Franklin County Clerk Debbie Door has asked the county commission to allow her to make one of her part-time employees a full-time worker.

Door said she needs the employee, who works in the election office, bumped up to full-time status to help carry the heavy workload.

She said it is unclear how much it may cost to add another 10 1/2 hours a week to the employee’s pay because health insurance and other benefits would have to be factored into the cost. The employee is working 27 hours a week now.

County commissioners say they are operating under tight financial constraints this year and are trying to give employee raises. The last time an across-the-board raise was given to county employees was in 2008.

“Everybody would like to have a raise,” Door said.

Presiding Commissioner John Griesheimer said the county commission will do the best it can to accommodate Door’s request to make the employee full time.

The county commission has been individually meeting with county departments on their budgets for the past two weeks. The new budget will take effect Jan. 1.

Door noted that next year will be a busy election year with at least three elections.

But she realizes she may have to make do with the four full-time and one part-time employee she has in her election division. She said she did not get a clear idea of whether her request would be granted.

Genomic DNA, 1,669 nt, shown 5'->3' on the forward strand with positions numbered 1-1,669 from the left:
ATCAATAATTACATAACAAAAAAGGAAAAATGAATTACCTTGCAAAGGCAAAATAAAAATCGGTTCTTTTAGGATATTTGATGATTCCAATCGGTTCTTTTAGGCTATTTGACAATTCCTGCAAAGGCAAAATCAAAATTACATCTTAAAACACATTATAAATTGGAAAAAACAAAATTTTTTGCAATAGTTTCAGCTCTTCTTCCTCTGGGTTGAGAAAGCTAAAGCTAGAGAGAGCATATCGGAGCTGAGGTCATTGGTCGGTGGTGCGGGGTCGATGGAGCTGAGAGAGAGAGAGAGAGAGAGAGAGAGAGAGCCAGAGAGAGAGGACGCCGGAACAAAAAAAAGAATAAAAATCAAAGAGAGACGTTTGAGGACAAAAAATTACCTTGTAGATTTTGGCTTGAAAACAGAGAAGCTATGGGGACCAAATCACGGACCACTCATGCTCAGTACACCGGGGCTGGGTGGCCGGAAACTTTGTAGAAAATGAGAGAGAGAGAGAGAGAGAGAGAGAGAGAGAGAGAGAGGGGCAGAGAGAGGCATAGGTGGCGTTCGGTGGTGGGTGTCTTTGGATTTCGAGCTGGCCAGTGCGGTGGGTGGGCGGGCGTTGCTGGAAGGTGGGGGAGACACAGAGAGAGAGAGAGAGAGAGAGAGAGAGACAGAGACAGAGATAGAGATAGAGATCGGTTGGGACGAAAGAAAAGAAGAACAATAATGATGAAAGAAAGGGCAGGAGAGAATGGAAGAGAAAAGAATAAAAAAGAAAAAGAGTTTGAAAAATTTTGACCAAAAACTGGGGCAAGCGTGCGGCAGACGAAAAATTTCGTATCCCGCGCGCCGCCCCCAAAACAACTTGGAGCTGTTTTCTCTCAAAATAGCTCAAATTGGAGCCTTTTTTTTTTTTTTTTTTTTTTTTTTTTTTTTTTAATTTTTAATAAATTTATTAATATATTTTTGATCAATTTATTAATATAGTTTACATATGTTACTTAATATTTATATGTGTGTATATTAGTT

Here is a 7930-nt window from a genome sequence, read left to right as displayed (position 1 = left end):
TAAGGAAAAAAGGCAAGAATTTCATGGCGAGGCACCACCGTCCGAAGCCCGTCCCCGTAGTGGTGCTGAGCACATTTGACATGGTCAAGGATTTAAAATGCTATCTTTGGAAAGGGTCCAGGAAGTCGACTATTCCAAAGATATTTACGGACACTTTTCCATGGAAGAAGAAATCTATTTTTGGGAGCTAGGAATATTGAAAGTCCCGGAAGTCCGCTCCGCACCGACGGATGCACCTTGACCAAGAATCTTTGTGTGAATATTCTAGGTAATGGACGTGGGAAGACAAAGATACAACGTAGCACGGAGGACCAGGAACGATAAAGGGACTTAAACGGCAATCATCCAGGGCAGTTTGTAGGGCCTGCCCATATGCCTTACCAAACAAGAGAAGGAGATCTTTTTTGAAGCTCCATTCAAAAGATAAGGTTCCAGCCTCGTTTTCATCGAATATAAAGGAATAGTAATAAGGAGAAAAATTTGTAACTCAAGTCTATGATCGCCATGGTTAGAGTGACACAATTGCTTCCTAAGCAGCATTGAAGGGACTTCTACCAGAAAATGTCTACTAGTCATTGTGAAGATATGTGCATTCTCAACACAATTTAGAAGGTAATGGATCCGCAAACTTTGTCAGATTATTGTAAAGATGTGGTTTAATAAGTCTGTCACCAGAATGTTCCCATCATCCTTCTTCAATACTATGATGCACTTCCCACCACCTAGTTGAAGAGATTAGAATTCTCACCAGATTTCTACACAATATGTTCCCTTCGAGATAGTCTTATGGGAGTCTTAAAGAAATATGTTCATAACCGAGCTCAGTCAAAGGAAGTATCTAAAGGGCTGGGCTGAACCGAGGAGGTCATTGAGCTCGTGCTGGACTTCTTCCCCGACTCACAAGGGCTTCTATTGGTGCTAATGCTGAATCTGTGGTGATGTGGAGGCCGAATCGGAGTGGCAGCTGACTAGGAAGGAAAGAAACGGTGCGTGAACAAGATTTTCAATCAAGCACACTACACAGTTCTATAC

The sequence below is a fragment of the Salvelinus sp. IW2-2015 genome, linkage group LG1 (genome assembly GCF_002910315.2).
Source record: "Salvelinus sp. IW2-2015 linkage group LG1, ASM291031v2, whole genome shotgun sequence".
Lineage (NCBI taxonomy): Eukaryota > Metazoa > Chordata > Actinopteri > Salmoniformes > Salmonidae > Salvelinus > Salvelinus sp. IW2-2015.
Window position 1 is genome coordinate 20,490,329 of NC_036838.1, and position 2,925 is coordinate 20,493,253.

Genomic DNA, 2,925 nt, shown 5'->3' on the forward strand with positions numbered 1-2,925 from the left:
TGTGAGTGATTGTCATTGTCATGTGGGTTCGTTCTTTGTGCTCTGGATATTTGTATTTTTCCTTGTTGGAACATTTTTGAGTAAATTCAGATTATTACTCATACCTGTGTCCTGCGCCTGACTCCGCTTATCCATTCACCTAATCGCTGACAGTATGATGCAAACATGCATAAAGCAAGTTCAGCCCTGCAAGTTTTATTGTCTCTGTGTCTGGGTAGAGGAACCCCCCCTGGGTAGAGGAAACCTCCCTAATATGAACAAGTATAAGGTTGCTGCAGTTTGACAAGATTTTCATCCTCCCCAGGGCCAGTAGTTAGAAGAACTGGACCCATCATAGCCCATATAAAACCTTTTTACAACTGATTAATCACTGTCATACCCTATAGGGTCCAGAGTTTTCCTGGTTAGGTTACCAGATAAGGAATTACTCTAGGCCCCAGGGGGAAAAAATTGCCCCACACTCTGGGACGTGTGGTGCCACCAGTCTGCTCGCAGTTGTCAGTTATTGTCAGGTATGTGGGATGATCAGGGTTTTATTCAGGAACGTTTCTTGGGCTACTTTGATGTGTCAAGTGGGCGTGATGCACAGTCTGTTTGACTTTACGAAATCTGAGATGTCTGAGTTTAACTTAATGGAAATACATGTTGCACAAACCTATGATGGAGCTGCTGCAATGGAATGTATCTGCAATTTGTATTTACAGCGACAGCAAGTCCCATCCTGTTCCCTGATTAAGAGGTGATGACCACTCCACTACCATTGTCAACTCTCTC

The commissioners need to look at the estimated revenue for next year and see if there is money for it, Door noted.

The employee is needed for more hours to help maintain records in the election office, Door said, adding that the county has 68,000 registered voters. Of those, about 60,000 are active while the other 8,000 are considered inactive because they have moved or never voted.

Cleaning up the voter rolls to remove deceased or ineligible voters, such as felons, is a constant job, Door said.

There may be a voter canvass early next year in which new registration cards are mailed, she said.

“It’s a never-ending job,” Door said.

In her budget proposal she has factored in a 5 percent raise for the 11 employees between her elections division and administrative side.

Elected officials cannot receive a raise, other than cost of living adjustment, while they are in the middle of a term.

If the employee is not advanced to full-time status, Door said it could mean paying overtime when the office gets busy with elections.

There is nothing left in her budget to cut, Door said.